# Frequently Asked Questions (FAQ)¶

## Known bugs¶

### Brace initialization yields arrays¶

Question

Why does

json j{true};


and

json j(true);


yield different results ([true] vs. true)?

This is a known issue, and -- even worse -- the behavior differs between GCC and Clang. The "culprit" for this is the library's constructor overloads for initializer lists to allow syntax like

json array = {1, 2, 3, 4};


for arrays and

json object = {{"one", 1}, {"two", 2}};


for objects.

Tip

To avoid any confusion and ensure portable code, do not use brace initialization with the types basic_json, json, or ordered_json unless you want to create an object or array as shown in the examples above.

## Limitations¶

### Relaxed parsing¶

Question

Can you add an option to ignore trailing commas?

This library does not support any feature which would jeopardize interoperability.

### Parse errors reading non-ASCII characters¶

Questions

• Why is the parser complaining about a Chinese character?
• Does the library support Unicode?
• I get an exception [json.exception.parse_error.101] parse error at line 1, column 53: syntax error while parsing value - invalid string: ill-formed UTF-8 byte; last read: '"Testé\$')"

The library supports Unicode input as follows:

• Only UTF-8 encoded input is supported which is the default encoding for JSON according to RFC 8259.
• std::u16string and std::u32string can be parsed, assuming UTF-16 and UTF-32 encoding, respectively. These encodings are not supported when reading from files or other input containers.
• Other encodings such as Latin-1 or ISO 8859-1 are not supported and will yield parse or serialization errors.
• Unicode noncharacters will not be replaced by the library.
• Invalid surrogates (e.g., incomplete pairs such as \uDEAD) will yield parse errors.
• The strings stored in the library are UTF-8 encoded. When using the default string type (std::string), note that its length/size functions return the number of stored bytes rather than the number of characters or glyphs.
• When you store strings with different encodings in the library, calling dump() may throw an exception unless json::error_handler_t::replace or json::error_handler_t::ignore are used as error handlers.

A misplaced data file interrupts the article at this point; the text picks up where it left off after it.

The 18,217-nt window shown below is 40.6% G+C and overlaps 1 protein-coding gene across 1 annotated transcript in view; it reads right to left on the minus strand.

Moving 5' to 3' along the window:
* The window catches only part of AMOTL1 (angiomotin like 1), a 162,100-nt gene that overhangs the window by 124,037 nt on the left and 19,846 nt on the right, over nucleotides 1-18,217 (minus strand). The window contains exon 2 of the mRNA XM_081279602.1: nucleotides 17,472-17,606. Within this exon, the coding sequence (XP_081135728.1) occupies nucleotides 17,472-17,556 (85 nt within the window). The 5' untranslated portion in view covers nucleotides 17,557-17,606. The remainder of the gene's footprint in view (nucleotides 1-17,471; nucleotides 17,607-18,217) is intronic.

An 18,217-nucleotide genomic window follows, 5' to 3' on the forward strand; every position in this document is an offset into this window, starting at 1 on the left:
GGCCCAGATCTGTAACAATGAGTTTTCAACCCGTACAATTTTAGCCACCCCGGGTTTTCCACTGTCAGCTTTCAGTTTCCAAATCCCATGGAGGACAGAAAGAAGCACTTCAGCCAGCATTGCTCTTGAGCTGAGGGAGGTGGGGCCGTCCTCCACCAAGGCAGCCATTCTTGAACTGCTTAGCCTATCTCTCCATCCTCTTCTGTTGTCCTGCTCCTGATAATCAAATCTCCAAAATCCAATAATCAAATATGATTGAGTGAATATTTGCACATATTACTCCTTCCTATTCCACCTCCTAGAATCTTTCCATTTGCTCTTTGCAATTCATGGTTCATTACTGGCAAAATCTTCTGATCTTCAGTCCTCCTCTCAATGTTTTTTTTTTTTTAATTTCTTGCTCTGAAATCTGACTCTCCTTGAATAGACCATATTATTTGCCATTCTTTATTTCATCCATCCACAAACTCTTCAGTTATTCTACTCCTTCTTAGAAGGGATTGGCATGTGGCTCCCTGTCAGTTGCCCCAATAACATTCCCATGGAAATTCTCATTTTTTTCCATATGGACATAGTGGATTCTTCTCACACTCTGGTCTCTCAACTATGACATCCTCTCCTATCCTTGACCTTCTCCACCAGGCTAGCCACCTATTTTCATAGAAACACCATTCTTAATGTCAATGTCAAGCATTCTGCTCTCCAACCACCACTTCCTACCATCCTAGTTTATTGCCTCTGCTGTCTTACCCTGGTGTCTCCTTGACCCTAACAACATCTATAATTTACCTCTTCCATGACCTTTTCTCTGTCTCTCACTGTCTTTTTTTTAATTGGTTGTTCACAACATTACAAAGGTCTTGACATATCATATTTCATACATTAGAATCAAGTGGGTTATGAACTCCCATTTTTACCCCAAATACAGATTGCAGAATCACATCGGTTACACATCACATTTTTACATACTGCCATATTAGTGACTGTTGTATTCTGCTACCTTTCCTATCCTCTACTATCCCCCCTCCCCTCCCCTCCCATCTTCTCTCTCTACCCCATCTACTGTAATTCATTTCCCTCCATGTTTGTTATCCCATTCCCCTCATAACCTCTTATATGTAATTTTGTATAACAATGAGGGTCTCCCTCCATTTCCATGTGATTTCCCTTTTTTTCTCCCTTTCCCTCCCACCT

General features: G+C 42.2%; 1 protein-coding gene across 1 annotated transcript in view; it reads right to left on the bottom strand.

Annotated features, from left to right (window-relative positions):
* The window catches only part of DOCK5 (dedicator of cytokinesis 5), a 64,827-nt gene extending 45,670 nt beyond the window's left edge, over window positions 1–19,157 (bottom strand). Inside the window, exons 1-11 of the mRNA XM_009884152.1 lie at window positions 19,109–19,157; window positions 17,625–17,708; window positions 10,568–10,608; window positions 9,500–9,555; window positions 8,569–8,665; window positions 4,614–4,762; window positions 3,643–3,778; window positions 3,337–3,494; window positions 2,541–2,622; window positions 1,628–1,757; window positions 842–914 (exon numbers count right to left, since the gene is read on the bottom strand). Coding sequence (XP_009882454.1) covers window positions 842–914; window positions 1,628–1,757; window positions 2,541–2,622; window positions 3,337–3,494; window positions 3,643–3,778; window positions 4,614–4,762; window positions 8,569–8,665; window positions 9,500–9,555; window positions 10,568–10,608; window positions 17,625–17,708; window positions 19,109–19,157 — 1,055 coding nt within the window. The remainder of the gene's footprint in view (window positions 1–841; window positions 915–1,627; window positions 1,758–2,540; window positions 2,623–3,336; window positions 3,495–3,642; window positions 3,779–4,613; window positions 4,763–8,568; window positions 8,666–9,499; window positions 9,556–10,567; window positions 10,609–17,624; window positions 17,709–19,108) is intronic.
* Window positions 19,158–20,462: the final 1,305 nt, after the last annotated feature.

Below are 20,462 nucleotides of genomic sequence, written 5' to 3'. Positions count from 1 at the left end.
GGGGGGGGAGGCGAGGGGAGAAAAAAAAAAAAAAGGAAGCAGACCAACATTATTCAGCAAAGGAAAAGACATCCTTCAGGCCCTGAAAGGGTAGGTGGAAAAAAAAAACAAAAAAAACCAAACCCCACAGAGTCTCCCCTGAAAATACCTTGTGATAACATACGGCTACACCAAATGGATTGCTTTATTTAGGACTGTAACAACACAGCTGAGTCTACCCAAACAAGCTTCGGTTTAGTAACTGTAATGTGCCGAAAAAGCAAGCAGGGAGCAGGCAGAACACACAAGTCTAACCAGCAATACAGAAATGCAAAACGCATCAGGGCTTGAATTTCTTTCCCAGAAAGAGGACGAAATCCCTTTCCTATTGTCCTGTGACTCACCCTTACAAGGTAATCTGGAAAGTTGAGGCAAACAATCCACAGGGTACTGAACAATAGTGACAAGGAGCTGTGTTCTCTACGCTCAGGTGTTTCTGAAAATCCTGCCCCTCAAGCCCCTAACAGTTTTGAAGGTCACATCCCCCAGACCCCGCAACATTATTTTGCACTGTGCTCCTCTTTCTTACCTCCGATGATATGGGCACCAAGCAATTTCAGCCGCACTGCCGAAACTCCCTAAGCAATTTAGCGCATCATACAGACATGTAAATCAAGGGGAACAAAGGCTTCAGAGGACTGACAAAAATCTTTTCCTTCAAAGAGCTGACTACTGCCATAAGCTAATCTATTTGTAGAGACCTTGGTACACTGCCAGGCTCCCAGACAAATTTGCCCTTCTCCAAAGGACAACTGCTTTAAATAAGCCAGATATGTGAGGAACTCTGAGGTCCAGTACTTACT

In most cases, the parser is right to complain, because the input is not UTF-8 encoded. This is especially true for Microsoft Windows where Latin-1 or ISO 8859-1 is often the standard encoding.

### Wide string handling¶

Question

Why are wide strings (e.g., std::wstring) dumped as arrays of numbers?

As described above, the library assumes UTF-8 as encoding. To store a wide string, you need to change the encoding.

Example

#include <codecvt> // codecvt_utf8
#include <locale>  // wstring_convert

// encoding function
std::string to_utf8(std::wstring& wide_string)
{
static std::wstring_convert<std::codecvt_utf8<wchar_t>> utf8_conv;
return utf8_conv.to_bytes(wide_string);
}

json j;
std::wstring ws = L"車B1234 こんにちは";

j["original"] = ws;
j["encoded"] = to_utf8(ws);

std::cout << j << std::endl;


The result is:

{
"encoded": "車B1234 こんにちは",
"original": [36554, 66, 49, 50, 51, 52, 32, 12371, 12435, 12395, 12385, 12399]
}


## Exceptions¶

### Parsing without exceptions¶

Question

Is it possible to indicate a parse error without throwing an exception?

Yes, see Parsing and exceptions.

### Key name in exceptions¶

Question

Can I get the key of the object item that caused an exception?

Yes, you can. Please define the symbol JSON_DIAGNOSTICS to get extended diagnostics messages.

## Serialization issues¶

### Number precision¶

Question

• It seems that precision is lost when serializing a double.
• Can I change the precision for floating-point serialization?

The library uses std::numeric_limits<number_float_t>::digits10 (15 for IEEE doubles) digits for serialization. This value is sufficient to guarantee roundtripping. If one uses more than this number of digits of precision, then string -> value -> string is not guaranteed to round-trip.

cppreference.com

The value of std::numeric_limits<T>::digits10 is the number of base-10 digits that can be represented by the type T without change, that is, any number with this many significant decimal digits can be converted to a value of type T and back to decimal form, without change due to rounding or overflow.

Tip

The website https://float.exposed gives a good insight into the internal storage of floating-point numbers.

See this section on the library's number handling for more information.

## Compilation issues¶

### Android SDK¶

Question

Why does the code not compile with Android SDK?

Android defaults to using very old compilers and C++ libraries. To fix this, add the following to your Application.mk. This will switch to the LLVM C++ library, the Clang compiler, and enable C++11 and other features disabled by default.

APP_STL := c++_shared
NDK_TOOLCHAIN_VERSION := clang3.6
APP_CPPFLAGS += -frtti -fexceptions


The code compiles successfully with Android NDK, Revision 9 - 11 (and possibly later) and CrystaX's Android NDK version 10.

### Missing STL function¶

Questions

• Why do I get a compilation error 'to_string' is not a member of 'std' (or similarly, for strtod or strtof)?
• Why does the code not compile with MinGW or Android SDK?

This is not an issue with the code, but rather with the compiler itself. On Android, see above to build with a newer environment. For MinGW, please refer to this site and this discussion for information on how to fix this bug. For Android NDK using APP_STL := gnustl_static, please refer to this discussion.